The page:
Museums built by collectors

Those who engage in specialized play produce knowledge in narrow fields, such as how handwriting developed, or how old instruments were used and how to restore them.

- Many museums’ collections have been built up as a consequence of collector's activities, such as The British Museum or the Stenersens Collection taken over by the Munch Museum, says Kjølsrød.

The cumulative aspect is a driving force. It is often about filling in what is missing in a particular series of related challenges/objects, or finding ways to improve what is already there. A climber might concentrate on all the mountains in Europe over a certain height or will conquer the highest on each of the continents of the world. A collector of glass from Nøstetangen glassworks (1741–1777) may have examples of all the main categories, in the best possible examples. If that becomes too difficult or too boring, it is possible to define a new series.

Completing an expedition or gaining possession of an attractive item that is missing is perceived as an action. There is tension attached to it because it can go well or be unsuccessful. The activities mentioned in the book have such a game-like structure.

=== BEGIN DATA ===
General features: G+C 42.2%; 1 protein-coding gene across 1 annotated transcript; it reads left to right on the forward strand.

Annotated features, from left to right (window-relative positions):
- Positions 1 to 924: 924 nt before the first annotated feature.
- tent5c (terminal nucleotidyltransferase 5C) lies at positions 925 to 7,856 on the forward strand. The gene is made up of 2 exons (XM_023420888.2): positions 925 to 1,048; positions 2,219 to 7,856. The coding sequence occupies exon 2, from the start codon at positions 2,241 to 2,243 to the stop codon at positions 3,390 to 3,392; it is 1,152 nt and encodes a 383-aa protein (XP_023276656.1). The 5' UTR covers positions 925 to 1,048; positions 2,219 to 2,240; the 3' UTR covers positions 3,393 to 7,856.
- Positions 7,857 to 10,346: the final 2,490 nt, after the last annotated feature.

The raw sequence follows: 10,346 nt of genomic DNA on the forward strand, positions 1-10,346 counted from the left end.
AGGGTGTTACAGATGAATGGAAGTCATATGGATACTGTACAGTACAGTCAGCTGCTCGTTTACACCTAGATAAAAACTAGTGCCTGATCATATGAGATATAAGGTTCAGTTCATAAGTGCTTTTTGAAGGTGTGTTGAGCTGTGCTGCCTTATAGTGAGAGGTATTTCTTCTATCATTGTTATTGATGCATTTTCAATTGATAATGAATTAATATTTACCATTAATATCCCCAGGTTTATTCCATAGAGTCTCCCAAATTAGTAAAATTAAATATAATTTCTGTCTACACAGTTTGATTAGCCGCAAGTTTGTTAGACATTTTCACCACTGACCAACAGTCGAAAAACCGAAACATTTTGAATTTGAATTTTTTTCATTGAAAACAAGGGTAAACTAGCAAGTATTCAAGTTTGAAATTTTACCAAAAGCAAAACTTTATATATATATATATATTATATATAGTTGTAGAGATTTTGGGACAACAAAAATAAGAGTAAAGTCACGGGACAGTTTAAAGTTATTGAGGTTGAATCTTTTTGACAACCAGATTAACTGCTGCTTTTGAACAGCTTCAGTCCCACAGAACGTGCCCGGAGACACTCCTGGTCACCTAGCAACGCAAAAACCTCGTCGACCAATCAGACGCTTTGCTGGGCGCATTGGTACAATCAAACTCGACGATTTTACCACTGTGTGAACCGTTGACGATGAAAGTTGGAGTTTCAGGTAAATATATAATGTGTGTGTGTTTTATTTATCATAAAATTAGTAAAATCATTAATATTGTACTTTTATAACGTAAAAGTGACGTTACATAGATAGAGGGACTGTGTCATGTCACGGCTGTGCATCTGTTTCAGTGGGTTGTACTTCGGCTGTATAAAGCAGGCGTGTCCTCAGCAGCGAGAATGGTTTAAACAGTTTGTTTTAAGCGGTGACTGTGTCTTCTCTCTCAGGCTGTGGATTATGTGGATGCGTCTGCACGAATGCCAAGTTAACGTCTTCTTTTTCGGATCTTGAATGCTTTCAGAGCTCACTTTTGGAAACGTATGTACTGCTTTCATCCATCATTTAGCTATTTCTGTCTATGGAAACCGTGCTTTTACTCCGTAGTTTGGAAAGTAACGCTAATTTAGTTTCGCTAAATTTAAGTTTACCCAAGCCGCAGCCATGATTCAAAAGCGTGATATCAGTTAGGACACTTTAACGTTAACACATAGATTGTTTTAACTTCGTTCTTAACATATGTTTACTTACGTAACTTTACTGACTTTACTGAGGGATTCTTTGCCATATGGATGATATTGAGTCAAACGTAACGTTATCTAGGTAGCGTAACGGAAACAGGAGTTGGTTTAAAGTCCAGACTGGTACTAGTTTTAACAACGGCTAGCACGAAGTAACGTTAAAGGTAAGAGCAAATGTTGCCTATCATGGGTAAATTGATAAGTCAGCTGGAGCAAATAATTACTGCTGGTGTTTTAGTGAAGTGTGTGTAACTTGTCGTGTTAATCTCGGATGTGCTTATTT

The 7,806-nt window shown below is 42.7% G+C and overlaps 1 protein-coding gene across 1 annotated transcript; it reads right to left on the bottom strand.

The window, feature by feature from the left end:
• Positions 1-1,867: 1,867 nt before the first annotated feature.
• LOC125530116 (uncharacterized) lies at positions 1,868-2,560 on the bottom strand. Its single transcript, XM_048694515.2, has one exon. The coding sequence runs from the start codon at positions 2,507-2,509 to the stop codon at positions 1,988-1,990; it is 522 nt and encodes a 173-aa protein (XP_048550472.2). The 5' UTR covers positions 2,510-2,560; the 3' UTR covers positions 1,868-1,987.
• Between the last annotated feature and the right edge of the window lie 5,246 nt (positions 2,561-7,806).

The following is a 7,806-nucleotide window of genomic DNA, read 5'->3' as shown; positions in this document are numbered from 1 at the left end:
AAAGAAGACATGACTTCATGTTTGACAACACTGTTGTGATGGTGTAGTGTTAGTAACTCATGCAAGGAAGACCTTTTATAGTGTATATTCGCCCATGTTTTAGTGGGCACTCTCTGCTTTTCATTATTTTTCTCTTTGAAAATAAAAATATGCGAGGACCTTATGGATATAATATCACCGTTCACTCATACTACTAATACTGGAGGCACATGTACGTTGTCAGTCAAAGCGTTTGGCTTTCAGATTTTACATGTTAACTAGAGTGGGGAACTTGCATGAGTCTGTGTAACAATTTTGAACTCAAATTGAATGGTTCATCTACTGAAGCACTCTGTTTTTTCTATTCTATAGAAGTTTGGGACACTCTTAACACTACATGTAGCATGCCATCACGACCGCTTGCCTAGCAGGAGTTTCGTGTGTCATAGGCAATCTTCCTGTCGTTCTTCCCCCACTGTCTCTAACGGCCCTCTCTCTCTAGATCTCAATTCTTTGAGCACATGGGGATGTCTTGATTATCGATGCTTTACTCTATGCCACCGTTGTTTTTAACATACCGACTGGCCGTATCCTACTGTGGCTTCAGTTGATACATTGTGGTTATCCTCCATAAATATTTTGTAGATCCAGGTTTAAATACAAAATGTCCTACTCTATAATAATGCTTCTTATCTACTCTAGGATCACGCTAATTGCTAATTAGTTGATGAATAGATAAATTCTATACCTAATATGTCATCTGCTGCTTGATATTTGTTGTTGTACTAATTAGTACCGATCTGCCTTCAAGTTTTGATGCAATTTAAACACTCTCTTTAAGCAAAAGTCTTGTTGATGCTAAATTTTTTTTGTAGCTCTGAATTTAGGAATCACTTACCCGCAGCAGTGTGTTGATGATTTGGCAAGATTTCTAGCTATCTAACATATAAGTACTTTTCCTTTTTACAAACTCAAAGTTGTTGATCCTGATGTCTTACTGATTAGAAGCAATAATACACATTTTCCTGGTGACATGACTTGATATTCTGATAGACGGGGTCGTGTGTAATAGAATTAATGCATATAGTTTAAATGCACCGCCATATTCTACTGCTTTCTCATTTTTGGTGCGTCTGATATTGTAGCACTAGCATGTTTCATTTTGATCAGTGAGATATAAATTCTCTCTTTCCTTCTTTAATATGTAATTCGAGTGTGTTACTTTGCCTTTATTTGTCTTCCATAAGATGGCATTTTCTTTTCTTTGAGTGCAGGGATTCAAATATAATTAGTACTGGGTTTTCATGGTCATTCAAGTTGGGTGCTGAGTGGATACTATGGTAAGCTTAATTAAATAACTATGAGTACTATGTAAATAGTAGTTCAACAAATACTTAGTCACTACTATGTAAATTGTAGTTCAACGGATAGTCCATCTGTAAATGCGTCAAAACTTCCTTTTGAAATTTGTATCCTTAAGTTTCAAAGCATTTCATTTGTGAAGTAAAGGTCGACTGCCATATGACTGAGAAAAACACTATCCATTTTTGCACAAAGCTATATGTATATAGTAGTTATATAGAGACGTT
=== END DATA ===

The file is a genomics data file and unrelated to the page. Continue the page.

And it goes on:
One way to handle life

People relate to and associate with what they do, in leisure time as in work. This creates an identity and meaning out of the specialized play. Kjølsrød believes that the playing people she writes about develop a kind of resilience, what is referred to as social resilience,

Not primarily because they are doing something that in itself is fun and satisfying. Rather, they have access to another kind of language that means a lot to them.

This creates an identity and meaning out of the specialized play.

- This is where the relationship with art comes in. Backpackers have the opportunity to read themselves into their ability to cope with challenges in exotic countries. Thus, they can convince themselves, parents and others that they are also capable in other contexts, says Kjølsrød, and continues:

- An art collector who mourns a childless existence can make art her child and give value back to society in an alternative way by donating the collection. The welfare state is good, but instead of lying on a psychologist’s sofa, it is good that men and women can find ways to conduct themselves and their lives.

The people who play, are they withdrawing from society?